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Fruits and Vegetables for Beauty

eat fruit for more beauty Some people make the mistake of assuming that keywords like “botanical” and “organic” are simply marketing catchphrases that are designed to allow companies to charge premium prices for mundane products. However, according to university studies, some of our favorite fruits and vegetables offer remarkable benefits even if you don’t eat them.
 
Pumpkin, for instance, is a strong antioxidant and exfoliator, while cranberry's vitamin C can help prevent bacteria from growing on the skin, which is good for people with acne-prone or combination skin.
 
Some acidic fruits like pineapple can be used to perform gentle chemical peels and remove dead skin cells. However, someone with sensitive skin would fare better with papaya enzymes, which also can clear dead skin cells, but is gentler and more hydrating.
 
Apples can be a good conditioner and toner, and apart from its use in a popular “pectin” shampoo a few decades ago, surprisingly isn't more popular in skin-care products. Apples have vitamin C, which has been shown to protect and repair skin cells, without the drying effect of citrus fruits such as lemon and grapefruit.
 
Wheatgrass is good for you — inside and out – it is recommended for dry and mature skin because it is reparative and fights free radicals.
 
Banana is a gentle, inert fruit that can be used on the skin and hair and is moisturizing, calming and soothing. It can be mixed with oatmeal and honey for a face mask. You can even use it to tame dry, curly hair.
 
Turmeric is a tropical root, and a key ingredient in curry powder but, it is also used in Malaysia as an anti-inflammatory and a healing ingredient.
 
Watermelon and tomatoes are excellent sources of lycopene, which is a powerful antioxidant. In earlier periods, women would use these fruits crushed as a skin treatment for a healthy glow.
 
Even with the fact that these ingredients are all natural, it should be remembered that there's probably as much risk of an allergic reaction to a fruit- or vegetable-based ingredient as there is to a chemical one. Even if there isn’t an initial reaction, contact allergies can develop over time with repetitive use.
 
You should test any new product on the inner side of the arm – whether it’s store-bought or homemade from your own ingredients. The inner arm is similar to the skin on the face but any reactions are not usually as unpleasant or obvious if such do occur. Pay attention to the effects of ingredients, just like you would with chemical formulas. Start either with a mild formula or a small amount of product, then, if it's not irritating, ramp up use from there.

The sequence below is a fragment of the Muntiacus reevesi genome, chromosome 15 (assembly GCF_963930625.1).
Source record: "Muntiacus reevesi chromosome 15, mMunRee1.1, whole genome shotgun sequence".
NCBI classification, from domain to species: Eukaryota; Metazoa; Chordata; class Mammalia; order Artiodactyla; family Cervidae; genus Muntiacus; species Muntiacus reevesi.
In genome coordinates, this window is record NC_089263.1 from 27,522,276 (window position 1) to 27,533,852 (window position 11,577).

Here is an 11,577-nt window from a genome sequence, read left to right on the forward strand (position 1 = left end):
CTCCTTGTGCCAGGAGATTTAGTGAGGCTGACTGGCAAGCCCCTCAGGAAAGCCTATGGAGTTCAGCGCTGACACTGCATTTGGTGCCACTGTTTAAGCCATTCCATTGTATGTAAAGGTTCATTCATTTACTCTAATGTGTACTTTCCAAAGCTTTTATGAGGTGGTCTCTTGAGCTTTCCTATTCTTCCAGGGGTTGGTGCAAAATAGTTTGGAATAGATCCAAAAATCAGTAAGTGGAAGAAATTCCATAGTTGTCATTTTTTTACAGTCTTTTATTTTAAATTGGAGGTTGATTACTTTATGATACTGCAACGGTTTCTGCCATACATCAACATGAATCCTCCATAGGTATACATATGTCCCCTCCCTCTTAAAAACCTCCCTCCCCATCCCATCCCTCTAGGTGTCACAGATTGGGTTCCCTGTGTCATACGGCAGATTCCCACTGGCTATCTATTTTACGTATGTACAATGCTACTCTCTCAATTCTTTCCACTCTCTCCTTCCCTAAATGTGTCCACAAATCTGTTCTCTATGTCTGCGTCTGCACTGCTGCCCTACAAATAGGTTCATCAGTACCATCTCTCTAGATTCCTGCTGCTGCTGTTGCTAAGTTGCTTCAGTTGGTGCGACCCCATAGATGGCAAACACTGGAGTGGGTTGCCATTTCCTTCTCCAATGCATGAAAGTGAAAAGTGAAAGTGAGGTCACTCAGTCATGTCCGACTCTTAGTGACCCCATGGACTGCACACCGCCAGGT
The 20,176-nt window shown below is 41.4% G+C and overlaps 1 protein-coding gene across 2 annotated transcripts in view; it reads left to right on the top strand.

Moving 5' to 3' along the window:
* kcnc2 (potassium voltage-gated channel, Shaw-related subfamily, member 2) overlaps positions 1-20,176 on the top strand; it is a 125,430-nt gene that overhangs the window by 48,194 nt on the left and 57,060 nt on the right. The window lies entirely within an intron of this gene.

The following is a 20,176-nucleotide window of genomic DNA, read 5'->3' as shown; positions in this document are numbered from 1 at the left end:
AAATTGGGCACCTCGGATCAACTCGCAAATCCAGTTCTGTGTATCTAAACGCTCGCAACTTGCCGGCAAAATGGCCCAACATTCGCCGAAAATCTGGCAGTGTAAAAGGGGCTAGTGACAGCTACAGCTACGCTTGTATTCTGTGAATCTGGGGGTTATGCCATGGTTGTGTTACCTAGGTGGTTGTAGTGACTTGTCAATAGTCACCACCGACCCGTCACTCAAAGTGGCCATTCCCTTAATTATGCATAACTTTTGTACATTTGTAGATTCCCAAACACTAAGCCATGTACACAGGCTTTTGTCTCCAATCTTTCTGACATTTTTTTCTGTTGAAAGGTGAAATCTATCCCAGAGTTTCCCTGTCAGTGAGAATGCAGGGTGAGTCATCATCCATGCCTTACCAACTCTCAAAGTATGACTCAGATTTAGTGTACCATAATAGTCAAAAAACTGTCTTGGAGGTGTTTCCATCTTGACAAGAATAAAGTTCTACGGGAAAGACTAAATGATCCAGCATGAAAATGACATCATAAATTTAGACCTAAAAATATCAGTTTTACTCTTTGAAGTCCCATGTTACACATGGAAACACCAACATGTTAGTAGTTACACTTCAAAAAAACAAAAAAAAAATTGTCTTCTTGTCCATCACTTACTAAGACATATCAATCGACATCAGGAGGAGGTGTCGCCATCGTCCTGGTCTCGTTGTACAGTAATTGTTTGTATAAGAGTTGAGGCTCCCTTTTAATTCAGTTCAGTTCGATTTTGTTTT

Botanicals could be skin-care successes. Try mixing two cups of strongly-brewed green tea with half a cup of cranberry juice and use it as a toner following your normal cleansing routine. (Be sure to allow it to cool first.)
 
You can expect to find more of these commonly-eaten botanical ingredients as global barriers continue to blur. More and more makers are taking cues from other countries’ traditions to create new products and treatments. For instance, there's a long tradition in Malaysia of treating beauty both topically and through diet — often doubling up on the same herbs, oils and extracts.
 
The erstwhile exotic Pegaga or gotu kola, sometimes eaten as a salad leaf, is well known for what it can do for skin quality, elasticity and skin repair. Try grinding it with a mortar and pestle and use it as a scrub with rice flour and coconut oil. The combination helps to soften the skin, exfoliate dead cells and balance oiliness.
 
There are a half-dozen uses for grape byproducts. Vine sap is used to lighten dark spots. Vine stalks contain the anti-aging molecule resveratrol. Grapeseeds contain anti-aging, antioxidant polyphenols. Grape water, extracted after grapes are pressed but before the liquid is fermented, is remarkably moisturizing. Grapeseed oil is rich in fatty acids, and is another moisturizer.
 
Many consumers feel comfortable with fruit and vegetable ingredients because they understand what they are, how they grow and how they're used. This simplicity can help to establish ready-made product appeal. Even so, this appeal won’t last if the products don’t work so be sure to be objective in your assessment of the benefits touted for various products.
 
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